GOP Trails Democrats in Party Affiliation, Gallup Poll Shows

The Democratic Party is likely to use these numbers to push major parts of their progressive agenda.

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Gallup published their quarterly report on partisan affiliation in the United States on Wednesday, showing that the GOP trails Democrats in party affiliation. The results surprised the RNC as the poll shows that the Republican Party is trailing Democrats in party affiliation, showing the Democrats have increased their base.

The survey, which was conducted between January and March and included 3,960 adults of voting age and living all across the country, showed that 49% of Americans consider themselves as either Democrats or as Independents who lean towards the Democratic Party, while only 40% of those surveyed said the same about the Republican Party.

This gap represents the biggest difference between both parties since the last quarter of 2012, at the height of the Obama reelection campaign. Although it is not the lowest point the Republican Party has experienced over the last twenty years, with the GOP having the worst numbers during the last two years of the George W. Bush Presidency.

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The Gallup Poll was conducted during the first two months of the Biden Presidency, showing good numbers for his “honeymoon period” (EFE)

Democrats are likely celebrating these numbers, especially when paired with the positive numbers Joe Biden is having during his first months as president, also known as the “honeymoon period”, with 53.3% of Americans approving of his job performance, in comparison with 39.7% who disapprove, according to FiveThirtyEight. Former President Trump never had such “honeymoon period.”

The Biden White House is likely to use this favorable political environment to keep pushing for their preferred policy measures through his slim majority in Congress (Infrastructure, Gun Control, Immigration, Voting Reform, etc.) while also tout the successful vaccination data and the popularity of the COVID relief bill as a way to press the political narrative in their favor.

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However, Biden and his party colleagues should not assume this advantage in the polls ensures them electoral success, as Democrats have constantly held an advantage over the GOP in this measurement over the last two decades, but still managed to lose many presidential and legislative elections.

According to the Gallup Poll, the GOP trails Democrats, but history shows some paths for Republican recovery

There is another set of data, however, that does not paint such a daunting scenario for Republicans. When asked between Republican, Democrat, and Independent (taking away the lean options) the GOP is only 5% behind the Democratic Party. Although, even in this data Republicans are having the lowest numbers (25%) since also 2012.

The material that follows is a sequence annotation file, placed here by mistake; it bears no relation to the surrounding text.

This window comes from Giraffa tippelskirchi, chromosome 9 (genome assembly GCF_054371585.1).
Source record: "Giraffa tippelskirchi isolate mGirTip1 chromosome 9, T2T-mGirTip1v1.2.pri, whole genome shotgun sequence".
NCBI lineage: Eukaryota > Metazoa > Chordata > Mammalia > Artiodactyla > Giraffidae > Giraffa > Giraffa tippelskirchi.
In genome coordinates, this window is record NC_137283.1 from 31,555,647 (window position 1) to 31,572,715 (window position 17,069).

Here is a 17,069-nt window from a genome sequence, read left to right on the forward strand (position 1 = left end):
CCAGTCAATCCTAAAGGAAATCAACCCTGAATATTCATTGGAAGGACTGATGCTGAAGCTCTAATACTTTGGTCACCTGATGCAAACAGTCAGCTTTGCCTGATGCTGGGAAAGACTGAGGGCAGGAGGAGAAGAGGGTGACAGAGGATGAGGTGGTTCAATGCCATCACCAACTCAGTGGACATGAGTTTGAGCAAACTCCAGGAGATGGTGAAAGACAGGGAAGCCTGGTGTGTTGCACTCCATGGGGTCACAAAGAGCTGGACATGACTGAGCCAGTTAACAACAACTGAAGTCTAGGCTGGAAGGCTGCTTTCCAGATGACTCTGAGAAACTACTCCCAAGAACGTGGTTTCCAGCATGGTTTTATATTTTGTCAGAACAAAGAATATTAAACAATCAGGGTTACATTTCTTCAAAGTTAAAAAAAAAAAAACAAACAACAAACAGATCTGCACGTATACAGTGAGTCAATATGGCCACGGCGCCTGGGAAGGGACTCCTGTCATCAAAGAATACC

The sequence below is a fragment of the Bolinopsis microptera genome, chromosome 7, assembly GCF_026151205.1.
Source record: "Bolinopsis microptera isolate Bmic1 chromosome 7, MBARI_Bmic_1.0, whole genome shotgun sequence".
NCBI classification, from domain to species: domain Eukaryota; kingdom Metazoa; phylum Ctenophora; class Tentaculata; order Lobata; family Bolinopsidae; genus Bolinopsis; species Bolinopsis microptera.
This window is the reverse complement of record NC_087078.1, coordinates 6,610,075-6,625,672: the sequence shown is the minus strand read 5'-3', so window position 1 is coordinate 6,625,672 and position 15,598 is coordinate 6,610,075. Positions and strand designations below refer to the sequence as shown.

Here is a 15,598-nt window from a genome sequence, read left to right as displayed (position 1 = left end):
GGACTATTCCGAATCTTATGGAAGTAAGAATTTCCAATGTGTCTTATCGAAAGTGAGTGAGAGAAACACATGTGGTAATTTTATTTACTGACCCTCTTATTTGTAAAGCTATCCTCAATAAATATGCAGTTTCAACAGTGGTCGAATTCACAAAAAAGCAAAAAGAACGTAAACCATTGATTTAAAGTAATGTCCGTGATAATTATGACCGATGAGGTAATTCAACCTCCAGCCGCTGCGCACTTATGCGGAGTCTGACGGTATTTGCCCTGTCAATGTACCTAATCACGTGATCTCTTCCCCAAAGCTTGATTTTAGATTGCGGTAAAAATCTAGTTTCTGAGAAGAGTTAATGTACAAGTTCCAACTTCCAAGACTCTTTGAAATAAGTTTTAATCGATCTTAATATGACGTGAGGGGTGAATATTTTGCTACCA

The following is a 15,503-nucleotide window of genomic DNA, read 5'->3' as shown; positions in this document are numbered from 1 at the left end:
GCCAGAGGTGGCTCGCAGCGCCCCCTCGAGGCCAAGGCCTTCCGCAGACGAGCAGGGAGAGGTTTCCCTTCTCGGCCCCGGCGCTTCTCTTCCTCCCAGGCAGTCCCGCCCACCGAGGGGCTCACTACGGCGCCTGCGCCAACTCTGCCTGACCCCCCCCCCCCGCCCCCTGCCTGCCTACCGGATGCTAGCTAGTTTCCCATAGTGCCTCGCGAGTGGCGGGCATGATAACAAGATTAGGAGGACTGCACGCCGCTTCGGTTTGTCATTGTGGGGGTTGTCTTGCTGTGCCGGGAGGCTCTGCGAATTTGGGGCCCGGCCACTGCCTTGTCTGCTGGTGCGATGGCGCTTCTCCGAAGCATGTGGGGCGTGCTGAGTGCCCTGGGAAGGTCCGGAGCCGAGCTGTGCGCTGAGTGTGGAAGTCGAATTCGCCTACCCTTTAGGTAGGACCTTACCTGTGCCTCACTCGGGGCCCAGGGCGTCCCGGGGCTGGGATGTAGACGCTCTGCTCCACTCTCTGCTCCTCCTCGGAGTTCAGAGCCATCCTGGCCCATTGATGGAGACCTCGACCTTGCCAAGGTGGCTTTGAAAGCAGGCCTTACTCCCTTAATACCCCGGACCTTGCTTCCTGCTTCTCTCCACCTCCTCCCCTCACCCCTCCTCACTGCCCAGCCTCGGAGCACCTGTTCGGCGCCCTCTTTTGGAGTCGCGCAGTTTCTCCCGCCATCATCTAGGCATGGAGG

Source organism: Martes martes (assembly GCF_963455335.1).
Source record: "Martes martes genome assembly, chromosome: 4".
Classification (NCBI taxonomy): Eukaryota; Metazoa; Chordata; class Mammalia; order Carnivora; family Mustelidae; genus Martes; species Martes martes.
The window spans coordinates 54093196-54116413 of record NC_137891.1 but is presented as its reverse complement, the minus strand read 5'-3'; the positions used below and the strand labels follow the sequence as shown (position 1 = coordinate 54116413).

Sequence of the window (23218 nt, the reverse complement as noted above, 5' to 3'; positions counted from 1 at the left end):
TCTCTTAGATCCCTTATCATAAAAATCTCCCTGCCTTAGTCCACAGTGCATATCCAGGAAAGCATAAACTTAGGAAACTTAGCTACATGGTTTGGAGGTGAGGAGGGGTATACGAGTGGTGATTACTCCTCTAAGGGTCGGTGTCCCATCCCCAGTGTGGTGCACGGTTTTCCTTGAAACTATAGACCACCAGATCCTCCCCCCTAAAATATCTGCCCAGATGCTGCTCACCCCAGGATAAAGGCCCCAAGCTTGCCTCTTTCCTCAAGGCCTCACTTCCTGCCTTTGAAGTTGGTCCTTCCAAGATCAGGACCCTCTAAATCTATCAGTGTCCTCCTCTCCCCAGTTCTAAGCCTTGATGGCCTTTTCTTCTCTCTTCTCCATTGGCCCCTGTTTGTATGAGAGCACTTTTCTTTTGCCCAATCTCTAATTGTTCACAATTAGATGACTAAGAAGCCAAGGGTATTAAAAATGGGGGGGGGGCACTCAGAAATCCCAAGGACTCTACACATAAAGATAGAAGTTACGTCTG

These results might not be as useful as those including the lean-Republican or lean-Democrat as people who support one party tend to categorize themselves as Independents when taken away the opportunity of classifying themselves as moderate supporters of their preferred party.

This could be clearly observed in the data, with the number of Independents increasing from 11% with the lean/Rep-lean/Dem option to a whopping 44% when only given the choices of Democratic, Republican, or Independent.

The GOP has time to recover, though, with the midterm elections being two years in the future. Republicans, by the way, also found themselves in a similar position in early 2009, when the majority of Americans categorized themselves as either Democrats or Democratic-leaning during the first year of the Obama presidency.

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The Republican Party was in a similar situation before, when Obama took power and managed to win a landslide victory two years later (EFE)

Republicans, however, managed to dig themselves out of that hole and won an outstanding majority in the 2010 midterms, capturing the majority of the House of Representatives and took away 6 senate seats from the Democrats in a historic landslide election. Republicans also were at a disadvantage in the months before the 2016 election, and we all know how that vote ended up.

Another factor that Republicans might look at with some optimism is the retirement of Trump (who left the presidency with high unpopularity numbers) from the daily public conversation and the rise of new leaders who might help the party numbers in the future.

Back in 2010, Republicans tapped into the general disapproval of how the Obama presidency handled the Great Recession and the unpopularity of the Obamacare bill. Will the same script work for the 2022 midterms and the Biden presidency? Only time will tell.

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